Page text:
Trial by Fire

Posted by on May 2, 2018 in Uncategorized | 0 comments

We love to receive reports from our far-flung growers. In 2017, British Columbia experienced one if its worst fire seasons ever. Growers Phil and Carla Burton report on their experience near Smithers, BC.

By Phil Burton

A quick update on the heritage potato plantings up here at Smithers.

We planted them in our cabin garden (borderline in the Sub Boreal Spruce zone, 54.72506 N x 127.17514 W, 680 m elev.) in good (imported) loamy soil on April 29th, 2017 — the earliest I’ve ever tried planting/sowing anything up here.

Seed potatoes were split to plant 12-14 hills of each variety, always with at least 2 apparently viable eyes. The varieties included Likely, Ozette-Nootka, Mrs. Moehrle’s Yellow, and Irish Cobbler; and I think you included Kennebec and Russet. No other (modern) varieties were planted this year — we have a pretty small garden patch.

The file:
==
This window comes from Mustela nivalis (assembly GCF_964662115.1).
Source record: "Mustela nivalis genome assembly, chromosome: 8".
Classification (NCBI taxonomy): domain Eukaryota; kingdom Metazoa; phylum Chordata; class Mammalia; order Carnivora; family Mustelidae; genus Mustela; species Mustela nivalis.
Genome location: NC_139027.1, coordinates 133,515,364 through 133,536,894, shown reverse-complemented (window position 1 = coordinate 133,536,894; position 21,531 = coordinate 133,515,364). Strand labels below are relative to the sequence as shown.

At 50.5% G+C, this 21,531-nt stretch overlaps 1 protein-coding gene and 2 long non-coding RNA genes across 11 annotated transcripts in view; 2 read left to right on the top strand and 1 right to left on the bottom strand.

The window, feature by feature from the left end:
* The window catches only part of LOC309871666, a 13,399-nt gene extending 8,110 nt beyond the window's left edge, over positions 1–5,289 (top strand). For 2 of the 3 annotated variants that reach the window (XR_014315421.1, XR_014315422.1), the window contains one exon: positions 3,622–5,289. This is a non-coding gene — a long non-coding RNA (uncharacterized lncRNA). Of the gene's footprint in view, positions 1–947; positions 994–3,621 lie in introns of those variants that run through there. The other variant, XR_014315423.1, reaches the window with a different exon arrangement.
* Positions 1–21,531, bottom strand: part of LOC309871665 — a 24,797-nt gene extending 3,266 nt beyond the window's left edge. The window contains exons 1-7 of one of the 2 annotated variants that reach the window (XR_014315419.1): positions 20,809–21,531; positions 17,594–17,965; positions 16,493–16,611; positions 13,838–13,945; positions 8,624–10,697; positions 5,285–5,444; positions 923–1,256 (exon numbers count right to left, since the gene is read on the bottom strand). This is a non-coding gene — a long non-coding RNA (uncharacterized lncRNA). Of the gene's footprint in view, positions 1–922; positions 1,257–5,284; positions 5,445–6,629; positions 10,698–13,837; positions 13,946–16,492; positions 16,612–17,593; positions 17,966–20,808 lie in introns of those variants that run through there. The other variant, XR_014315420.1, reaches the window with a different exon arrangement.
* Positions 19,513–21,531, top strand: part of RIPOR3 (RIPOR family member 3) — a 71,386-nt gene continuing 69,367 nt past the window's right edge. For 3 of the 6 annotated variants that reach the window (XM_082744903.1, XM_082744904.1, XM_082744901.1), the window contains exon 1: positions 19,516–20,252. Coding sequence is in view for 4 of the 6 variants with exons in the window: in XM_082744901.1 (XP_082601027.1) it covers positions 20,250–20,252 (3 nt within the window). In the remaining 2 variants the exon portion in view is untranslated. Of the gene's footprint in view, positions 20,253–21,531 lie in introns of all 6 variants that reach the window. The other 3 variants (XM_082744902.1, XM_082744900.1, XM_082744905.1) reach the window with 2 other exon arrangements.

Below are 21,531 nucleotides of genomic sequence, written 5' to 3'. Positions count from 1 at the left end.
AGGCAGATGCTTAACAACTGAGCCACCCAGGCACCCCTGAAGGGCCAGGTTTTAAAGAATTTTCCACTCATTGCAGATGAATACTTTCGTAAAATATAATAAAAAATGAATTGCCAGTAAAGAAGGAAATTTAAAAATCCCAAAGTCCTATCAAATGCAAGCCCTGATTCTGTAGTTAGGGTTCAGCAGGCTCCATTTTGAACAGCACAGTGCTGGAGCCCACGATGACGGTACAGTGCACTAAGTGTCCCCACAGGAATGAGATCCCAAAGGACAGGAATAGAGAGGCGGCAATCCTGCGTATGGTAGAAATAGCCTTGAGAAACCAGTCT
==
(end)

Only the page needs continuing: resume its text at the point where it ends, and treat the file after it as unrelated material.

It was a cool spring, not much happening until late June, early July, when temperatures started getting hot. We watered the garden intermittently in May and June, a little more regularly in July, but then we were gone all of August and September during the peak of the drought and fire season.

So, between the slow start and the droughty summer, it was pretty much the poorest potato crop I’d ever harvested. By the time we were back home October 9th, it appeared that most plants had withered and died back sometime in the interim. The greatest numbers of survivors (4 or 5 as I recall), largest plants, and greatest yield was shown by the Ozette-Nootka, but even then, with no tubers larger than a tennis ball, and most the size of a ping pong ball.

So Ozette-Nootka wins the trial by fire and neglect, but not in shining colors. We ate the harvest over the next month, so I hope no-one was counting on another set of seed potatoes from us.

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